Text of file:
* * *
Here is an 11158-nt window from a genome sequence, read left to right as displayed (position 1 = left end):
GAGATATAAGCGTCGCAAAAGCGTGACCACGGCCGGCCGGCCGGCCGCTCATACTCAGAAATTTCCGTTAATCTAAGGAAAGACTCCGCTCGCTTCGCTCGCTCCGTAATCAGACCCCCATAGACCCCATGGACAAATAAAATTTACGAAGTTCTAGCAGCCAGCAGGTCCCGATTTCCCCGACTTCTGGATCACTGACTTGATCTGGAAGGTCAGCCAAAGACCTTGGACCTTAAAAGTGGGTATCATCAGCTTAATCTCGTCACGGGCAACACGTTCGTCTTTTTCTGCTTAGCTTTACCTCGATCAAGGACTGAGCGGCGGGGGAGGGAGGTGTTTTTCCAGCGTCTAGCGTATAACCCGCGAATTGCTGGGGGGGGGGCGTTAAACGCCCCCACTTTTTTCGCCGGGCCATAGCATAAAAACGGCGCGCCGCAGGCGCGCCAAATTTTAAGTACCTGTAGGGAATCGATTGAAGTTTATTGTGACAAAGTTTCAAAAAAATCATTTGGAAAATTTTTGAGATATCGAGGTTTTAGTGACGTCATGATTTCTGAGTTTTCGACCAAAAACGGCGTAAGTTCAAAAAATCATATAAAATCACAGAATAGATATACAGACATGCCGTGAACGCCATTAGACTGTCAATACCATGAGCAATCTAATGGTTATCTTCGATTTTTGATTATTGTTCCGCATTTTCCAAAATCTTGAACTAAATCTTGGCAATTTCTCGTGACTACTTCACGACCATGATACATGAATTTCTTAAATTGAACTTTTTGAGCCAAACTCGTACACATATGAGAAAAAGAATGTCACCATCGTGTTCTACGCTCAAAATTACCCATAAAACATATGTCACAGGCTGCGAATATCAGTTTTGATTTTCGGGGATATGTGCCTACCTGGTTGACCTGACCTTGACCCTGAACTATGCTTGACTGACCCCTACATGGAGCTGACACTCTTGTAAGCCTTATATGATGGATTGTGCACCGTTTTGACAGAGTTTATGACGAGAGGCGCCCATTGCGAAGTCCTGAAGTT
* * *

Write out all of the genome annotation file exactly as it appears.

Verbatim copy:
Here is an 11158-nt window from a genome sequence, read left to right as displayed (position 1 = left end):
GAGATATAAGCGTCGCAAAAGCGTGACCACGGCCGGCCGGCCGGCCGCTCATACTCAGAAATTTCCGTTAATCTAAGGAAAGACTCCGCTCGCTTCGCTCGCTCCGTAATCAGACCCCCATAGACCCCATGGACAAATAAAATTTACGAAGTTCTAGCAGCCAGCAGGTCCCGATTTCCCCGACTTCTGGATCACTGACTTGATCTGGAAGGTCAGCCAAAGACCTTGGACCTTAAAAGTGGGTATCATCAGCTTAATCTCGTCACGGGCAACACGTTCGTCTTTTTCTGCTTAGCTTTACCTCGATCAAGGACTGAGCGGCGGGGGAGGGAGGTGTTTTTCCAGCGTCTAGCGTATAACCCGCGAATTGCTGGGGGGGGGGCGTTAAACGCCCCCACTTTTTTCGCCGGGCCATAGCATAAAAACGGCGCGCCGCAGGCGCGCCAAATTTTAAGTACCTGTAGGGAATCGATTGAAGTTTATTGTGACAAAGTTTCAAAAAAATCATTTGGAAAATTTTTGAGATATCGAGGTTTTAGTGACGTCATGATTTCTGAGTTTTCGACCAAAAACGGCGTAAGTTCAAAAAATCATATAAAATCACAGAATAGATATACAGACATGCCGTGAACGCCATTAGACTGTCAATACCATGAGCAATCTAATGGTTATCTTCGATTTTTGATTATTGTTCCGCATTTTCCAAAATCTTGAACTAAATCTTGGCAATTTCTCGTGACTACTTCACGACCATGATACATGAATTTCTTAAATTGAACTTTTTGAGCCAAACTCGTACACATATGAGAAAAAGAATGTCACCATCGTGTTCTACGCTCAAAATTACCCATAAAACATATGTCACAGGCTGCGAATATCAGTTTTGATTTTCGGGGATATGTGCCTACCTGGTTGACCTGACCTTGACCCTGAACTATGCTTGACTGACCCCTACATGGAGCTGACACTCTTGTAAGCCTTATATGATGGATTGTGCACCGTTTTGACAGAGTTTATGACGAGAGGCGCCCATTGCGAAGTCCTGAAGTT